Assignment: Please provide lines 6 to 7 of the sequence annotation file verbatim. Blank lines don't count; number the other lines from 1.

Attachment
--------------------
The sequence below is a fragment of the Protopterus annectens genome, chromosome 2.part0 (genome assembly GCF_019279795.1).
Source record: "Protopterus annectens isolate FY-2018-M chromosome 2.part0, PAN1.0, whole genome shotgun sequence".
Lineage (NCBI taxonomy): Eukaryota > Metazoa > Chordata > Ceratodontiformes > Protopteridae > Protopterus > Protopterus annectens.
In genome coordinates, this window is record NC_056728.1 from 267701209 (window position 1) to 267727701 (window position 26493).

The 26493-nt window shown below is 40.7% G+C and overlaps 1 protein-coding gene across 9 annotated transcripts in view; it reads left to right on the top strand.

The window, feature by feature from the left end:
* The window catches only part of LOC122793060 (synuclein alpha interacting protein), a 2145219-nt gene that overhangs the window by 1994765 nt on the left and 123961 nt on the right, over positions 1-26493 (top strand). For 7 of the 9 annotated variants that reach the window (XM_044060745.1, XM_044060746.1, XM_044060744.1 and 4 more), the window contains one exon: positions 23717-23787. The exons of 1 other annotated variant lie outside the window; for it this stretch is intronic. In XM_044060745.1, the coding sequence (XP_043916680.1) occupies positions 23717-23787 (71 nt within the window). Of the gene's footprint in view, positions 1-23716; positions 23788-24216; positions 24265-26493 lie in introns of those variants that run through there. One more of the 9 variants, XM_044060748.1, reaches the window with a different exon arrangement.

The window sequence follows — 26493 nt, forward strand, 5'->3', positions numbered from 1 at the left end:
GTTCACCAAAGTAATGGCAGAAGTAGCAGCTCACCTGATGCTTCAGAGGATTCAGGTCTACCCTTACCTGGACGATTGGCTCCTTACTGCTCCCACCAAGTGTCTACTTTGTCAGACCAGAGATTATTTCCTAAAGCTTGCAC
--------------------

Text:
The window, feature by feature from the left end:
* The window catches only part of LOC122793060 (synuclein alpha interacting protein), a 2145219-nt gene that overhangs the window by 1994765 nt on the left and 123961 nt on the right, over positions 1-26493 (top strand). For 7 of the 9 annotated variants that reach the window (XM_044060745.1, XM_044060746.1, XM_044060744.1 and 4 more), the window contains one exon: positions 23717-23787. The exons of 1 other annotated variant lie outside the window; for it this stretch is intronic. In XM_044060745.1, the coding sequence (XP_043916680.1) occupies positions 23717-23787 (71 nt within the window). Of the gene's footprint in view, positions 1-23716; positions 23788-24216; positions 24265-26493 lie in introns of those variants that run through there. One more of the 9 variants, XM_044060748.1, reaches the window with a different exon arrangement.